Skip to main content

Sex, Drugs & DNA – Michael Stebbins ****

“Science’s taboos confronted,” shouts the subtitle, and that’s a fair summary of Michael Stebbins’ thought-provoking and readable book, though perhaps it should be “biological and medical science’s taboos”, because the hard sciences don’t get much coverage, not entirely surprising as Stebbins is a geneticist.
The first section of the book is a fascinating look at the reality of working in science, taking a fictional character through a typical career, and emphasizing how difficult it is to be a working scientist – a useful background to the rest of the book, which is largely about the inability of politicians (and to some extent the general public) to deal with science. Stebbins largely puts this down to ignorance, in part the fault of science education, which we’ll come back to in a moment.
His book is a real indictment of US policy. It reads like a rather more moderate, but still very passionate scientific equivalent of a Michael Moore book. Chances are, if you enjoy reading Moore (whether or not you agree with his manipulative methods), you will want to read this book too. If Moore irritates you intensely, so will Stebbins, though with less reason, because he is less sweeping in his claims.
You will see how badly the US government has handled everything from its approach to GM to global warming, from medical care to science education. For a European reader, the description of the US primary medical service is terrifying, while Stebbins rightly lays into the sort of witless testing that can result in increasingly good test results while at the same time a nation’s children become less and less capable in the sciences.
There are a couple of problems with this book, which is why it got four stars rather than five. I don’t mind the fact that it’s something of a polemic – what’s said needs saying – but I do think in the list of a science publisher that aims to be global in reach, Stebbins should have put some effort into taking a more global view. This is a totally parochial US view, and after a while, for the rest of us, “Senator this said that” becomes a little tedious. The non-global view at its worst when he’s talking about science education. “Next time you crack a joke about the Brits or French, remember: their children are smarter than yours,” he says. The only Brits I crack jokes about are the Brit Awards (the UK’s pop awards, sometimes dire events), and “their” children aren’t smarter than mine, because my children are Brits.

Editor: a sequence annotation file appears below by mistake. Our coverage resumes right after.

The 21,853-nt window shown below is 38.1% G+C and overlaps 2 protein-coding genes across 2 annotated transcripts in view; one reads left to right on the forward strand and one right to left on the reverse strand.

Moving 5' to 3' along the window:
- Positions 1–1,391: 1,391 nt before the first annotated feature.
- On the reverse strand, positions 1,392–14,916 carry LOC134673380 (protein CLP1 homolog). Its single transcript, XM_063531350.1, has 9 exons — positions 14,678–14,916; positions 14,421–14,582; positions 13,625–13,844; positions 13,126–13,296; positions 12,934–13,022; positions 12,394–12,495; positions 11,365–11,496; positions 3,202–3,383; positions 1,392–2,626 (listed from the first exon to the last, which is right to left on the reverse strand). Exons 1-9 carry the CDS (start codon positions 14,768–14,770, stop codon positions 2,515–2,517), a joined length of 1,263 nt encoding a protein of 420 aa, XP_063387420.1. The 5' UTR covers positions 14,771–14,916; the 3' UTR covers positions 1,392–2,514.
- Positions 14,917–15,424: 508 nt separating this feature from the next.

I also found his tendency to throw in excreta related swearing every couple of pages just to show how trendy he is, a little wearing after a while. Generally the book’s style is admirably light and well phrased, and it’s not an objection to the swearing per se, but he could have used more than about two words for a bit of variety. (Having said that, as my mother would have said, it really isn’t clever, Michael. You don’t have to show off this way.)
Don’t be put off by the US content if you aren’t American, though. The US has a huge influence on the rest of the world, and it is vital we all know, US citizens or not, what’s going on there. And Stebbins rightly points out the bizarre inconsistencies and idiocies that science policy throws up. This is, without doubt, a book that anyone who really wants science to succeed should read.